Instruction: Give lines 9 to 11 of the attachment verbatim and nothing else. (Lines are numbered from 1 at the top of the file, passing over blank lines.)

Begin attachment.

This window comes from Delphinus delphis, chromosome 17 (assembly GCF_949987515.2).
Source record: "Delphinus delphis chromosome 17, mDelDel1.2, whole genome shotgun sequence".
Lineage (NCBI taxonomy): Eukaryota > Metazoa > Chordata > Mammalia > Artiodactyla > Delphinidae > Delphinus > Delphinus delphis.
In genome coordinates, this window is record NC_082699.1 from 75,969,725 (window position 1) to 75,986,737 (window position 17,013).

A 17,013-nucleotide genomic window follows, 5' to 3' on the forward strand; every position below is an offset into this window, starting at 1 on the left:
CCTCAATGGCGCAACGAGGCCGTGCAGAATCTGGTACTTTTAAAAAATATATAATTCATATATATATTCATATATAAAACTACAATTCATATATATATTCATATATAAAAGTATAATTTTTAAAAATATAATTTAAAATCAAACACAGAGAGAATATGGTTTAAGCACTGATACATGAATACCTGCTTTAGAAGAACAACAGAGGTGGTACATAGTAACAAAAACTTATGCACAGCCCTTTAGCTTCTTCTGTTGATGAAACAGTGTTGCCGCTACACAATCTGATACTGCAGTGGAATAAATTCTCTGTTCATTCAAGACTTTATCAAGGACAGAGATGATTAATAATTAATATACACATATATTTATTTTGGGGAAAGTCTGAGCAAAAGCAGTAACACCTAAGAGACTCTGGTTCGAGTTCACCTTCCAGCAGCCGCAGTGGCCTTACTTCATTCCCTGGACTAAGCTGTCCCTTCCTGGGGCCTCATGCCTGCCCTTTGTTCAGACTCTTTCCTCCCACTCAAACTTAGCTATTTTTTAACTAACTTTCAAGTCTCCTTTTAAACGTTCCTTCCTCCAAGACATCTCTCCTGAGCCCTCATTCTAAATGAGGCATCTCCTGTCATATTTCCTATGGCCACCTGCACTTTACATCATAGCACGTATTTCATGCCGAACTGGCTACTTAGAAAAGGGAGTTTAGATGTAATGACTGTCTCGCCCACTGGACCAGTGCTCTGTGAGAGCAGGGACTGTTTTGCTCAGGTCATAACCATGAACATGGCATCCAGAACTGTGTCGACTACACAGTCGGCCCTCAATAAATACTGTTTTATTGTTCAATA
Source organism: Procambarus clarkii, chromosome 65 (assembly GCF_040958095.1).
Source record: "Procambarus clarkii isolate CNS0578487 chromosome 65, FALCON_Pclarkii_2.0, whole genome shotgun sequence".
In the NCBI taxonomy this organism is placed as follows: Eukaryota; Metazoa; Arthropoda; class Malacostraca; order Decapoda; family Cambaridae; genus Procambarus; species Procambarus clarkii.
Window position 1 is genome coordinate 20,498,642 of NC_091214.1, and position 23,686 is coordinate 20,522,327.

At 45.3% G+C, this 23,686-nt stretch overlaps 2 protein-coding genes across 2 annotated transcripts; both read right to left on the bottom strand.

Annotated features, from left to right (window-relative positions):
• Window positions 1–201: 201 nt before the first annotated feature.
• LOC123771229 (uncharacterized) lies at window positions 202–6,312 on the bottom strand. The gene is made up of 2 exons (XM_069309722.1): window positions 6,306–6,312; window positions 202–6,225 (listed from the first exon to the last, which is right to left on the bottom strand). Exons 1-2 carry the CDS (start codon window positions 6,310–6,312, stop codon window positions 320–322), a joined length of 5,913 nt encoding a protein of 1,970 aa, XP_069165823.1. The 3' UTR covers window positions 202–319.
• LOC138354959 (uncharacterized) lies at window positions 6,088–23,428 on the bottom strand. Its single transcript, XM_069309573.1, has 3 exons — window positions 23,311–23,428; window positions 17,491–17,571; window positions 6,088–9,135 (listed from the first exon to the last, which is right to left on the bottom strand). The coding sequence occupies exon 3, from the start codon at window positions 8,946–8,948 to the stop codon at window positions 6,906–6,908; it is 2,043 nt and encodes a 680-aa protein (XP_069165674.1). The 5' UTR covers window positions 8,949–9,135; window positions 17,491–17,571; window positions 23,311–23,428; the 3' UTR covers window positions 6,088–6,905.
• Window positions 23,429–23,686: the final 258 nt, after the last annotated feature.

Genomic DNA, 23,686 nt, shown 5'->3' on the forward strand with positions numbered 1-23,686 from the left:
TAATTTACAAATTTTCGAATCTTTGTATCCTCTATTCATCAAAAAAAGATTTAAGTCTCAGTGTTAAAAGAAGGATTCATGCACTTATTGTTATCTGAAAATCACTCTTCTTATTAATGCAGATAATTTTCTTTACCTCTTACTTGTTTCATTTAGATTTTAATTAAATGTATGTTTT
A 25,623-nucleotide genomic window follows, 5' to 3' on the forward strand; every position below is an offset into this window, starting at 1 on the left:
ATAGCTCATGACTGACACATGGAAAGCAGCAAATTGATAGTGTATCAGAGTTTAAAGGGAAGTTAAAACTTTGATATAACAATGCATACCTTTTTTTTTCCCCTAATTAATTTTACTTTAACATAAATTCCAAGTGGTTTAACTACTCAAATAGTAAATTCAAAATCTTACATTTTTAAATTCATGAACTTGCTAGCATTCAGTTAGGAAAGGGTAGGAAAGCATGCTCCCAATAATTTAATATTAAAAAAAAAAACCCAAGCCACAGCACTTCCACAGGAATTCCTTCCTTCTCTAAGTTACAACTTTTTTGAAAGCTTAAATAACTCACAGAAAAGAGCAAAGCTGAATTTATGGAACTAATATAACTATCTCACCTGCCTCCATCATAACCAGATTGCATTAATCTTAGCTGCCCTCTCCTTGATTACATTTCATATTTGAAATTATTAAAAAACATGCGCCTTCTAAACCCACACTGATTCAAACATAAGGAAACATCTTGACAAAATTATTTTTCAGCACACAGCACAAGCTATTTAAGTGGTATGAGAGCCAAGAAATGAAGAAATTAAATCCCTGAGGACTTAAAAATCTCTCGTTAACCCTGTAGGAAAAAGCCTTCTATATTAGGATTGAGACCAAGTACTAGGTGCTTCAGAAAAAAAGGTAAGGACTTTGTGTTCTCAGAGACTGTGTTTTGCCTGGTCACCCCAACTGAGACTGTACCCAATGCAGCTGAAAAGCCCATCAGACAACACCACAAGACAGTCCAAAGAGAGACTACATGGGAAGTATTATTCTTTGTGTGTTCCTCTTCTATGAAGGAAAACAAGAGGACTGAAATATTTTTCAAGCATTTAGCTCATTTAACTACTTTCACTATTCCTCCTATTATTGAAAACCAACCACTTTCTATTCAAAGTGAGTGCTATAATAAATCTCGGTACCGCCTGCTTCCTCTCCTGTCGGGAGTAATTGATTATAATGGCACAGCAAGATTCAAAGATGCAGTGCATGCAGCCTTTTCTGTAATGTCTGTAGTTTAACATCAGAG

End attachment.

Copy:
In the NCBI taxonomy this organism is placed as follows: Eukaryota; Metazoa; Arthropoda; class Malacostraca; order Decapoda; family Cambaridae; genus Procambarus; species Procambarus clarkii.
Window position 1 is genome coordinate 20,498,642 of NC_091214.1, and position 23,686 is coordinate 20,522,327.

At 45.3% G+C, this 23,686-nt stretch overlaps 2 protein-coding genes across 2 annotated transcripts; both read right to left on the bottom strand.